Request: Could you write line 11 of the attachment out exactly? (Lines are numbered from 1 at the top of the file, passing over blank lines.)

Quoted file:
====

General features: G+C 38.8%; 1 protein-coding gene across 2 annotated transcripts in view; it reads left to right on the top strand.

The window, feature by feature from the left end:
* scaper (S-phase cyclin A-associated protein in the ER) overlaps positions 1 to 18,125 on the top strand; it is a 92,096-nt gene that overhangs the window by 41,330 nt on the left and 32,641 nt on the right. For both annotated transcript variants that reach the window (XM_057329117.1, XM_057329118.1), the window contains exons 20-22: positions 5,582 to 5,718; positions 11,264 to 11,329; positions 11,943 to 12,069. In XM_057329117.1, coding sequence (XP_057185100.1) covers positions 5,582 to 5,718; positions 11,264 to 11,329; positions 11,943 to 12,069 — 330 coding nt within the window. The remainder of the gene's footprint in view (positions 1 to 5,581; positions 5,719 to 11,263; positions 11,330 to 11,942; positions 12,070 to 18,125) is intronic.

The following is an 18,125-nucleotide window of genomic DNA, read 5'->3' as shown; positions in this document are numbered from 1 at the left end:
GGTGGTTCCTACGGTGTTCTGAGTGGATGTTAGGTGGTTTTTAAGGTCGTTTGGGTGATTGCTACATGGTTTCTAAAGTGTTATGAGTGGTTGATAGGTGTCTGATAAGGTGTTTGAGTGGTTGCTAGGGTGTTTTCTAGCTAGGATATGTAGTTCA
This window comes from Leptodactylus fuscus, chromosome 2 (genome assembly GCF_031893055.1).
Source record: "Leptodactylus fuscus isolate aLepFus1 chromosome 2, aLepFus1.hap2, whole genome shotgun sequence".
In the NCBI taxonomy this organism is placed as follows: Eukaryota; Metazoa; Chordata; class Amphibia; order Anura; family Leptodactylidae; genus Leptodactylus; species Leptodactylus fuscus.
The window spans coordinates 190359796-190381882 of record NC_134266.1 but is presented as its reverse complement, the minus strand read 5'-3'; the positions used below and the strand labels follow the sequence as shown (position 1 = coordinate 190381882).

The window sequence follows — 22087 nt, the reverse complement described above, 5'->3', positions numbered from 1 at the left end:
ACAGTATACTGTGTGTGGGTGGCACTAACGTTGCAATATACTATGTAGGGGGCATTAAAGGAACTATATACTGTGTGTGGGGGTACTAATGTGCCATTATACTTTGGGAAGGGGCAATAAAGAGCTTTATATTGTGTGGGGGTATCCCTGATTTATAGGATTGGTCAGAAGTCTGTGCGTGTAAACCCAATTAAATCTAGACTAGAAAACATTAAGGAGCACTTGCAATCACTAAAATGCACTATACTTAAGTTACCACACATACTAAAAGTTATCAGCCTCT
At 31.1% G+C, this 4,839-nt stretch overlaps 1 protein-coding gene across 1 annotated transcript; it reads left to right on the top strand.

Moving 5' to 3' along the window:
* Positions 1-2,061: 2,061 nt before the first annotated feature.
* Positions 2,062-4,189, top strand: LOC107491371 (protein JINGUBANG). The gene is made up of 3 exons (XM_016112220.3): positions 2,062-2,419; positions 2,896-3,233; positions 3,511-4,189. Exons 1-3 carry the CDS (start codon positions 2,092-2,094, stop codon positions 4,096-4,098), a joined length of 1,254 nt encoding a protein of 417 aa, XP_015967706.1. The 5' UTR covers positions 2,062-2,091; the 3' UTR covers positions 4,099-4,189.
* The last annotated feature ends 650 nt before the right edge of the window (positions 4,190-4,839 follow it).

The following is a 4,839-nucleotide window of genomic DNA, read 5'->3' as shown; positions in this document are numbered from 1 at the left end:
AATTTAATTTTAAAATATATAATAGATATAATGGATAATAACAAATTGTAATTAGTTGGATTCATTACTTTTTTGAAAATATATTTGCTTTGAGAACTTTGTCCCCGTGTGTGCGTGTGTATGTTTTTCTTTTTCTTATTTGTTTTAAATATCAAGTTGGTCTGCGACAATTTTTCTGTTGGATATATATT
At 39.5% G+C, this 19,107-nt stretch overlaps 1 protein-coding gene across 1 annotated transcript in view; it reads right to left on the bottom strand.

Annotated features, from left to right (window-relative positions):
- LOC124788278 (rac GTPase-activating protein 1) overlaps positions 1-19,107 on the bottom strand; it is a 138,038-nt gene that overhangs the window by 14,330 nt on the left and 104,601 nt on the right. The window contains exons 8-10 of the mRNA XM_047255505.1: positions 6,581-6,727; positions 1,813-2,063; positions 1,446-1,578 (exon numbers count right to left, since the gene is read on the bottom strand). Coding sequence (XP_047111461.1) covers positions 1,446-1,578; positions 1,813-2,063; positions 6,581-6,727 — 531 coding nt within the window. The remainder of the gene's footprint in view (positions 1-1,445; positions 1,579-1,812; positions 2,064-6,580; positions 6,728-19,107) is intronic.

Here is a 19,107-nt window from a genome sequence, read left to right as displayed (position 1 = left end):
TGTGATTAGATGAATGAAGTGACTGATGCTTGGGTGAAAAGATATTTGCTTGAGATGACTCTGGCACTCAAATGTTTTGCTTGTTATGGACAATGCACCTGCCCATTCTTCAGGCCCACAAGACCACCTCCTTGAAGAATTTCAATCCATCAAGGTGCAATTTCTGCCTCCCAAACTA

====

ACAGTATACTGTGTGTGGGTGGCACTAACGTTGCAATATACTATGTAGGGGGCATTAAAGGAACTATATACTGTGTGTGGGGGTACTAATGTGCCATTATACTTTGGGAAGGGGCAATAAAGAGCTTTATATTGTGTGGGGGTATCCCTGATTTATAGGATTGGTCAGAAGTCTGTGCGTGTAAACCCAATTAAATCTAGACTAGAAAACATTAAGGAGCACTTGCAATCACTAAAATGCACTATACTTAAGTTACCACACATACTAAAAGTTATCAGCCTCT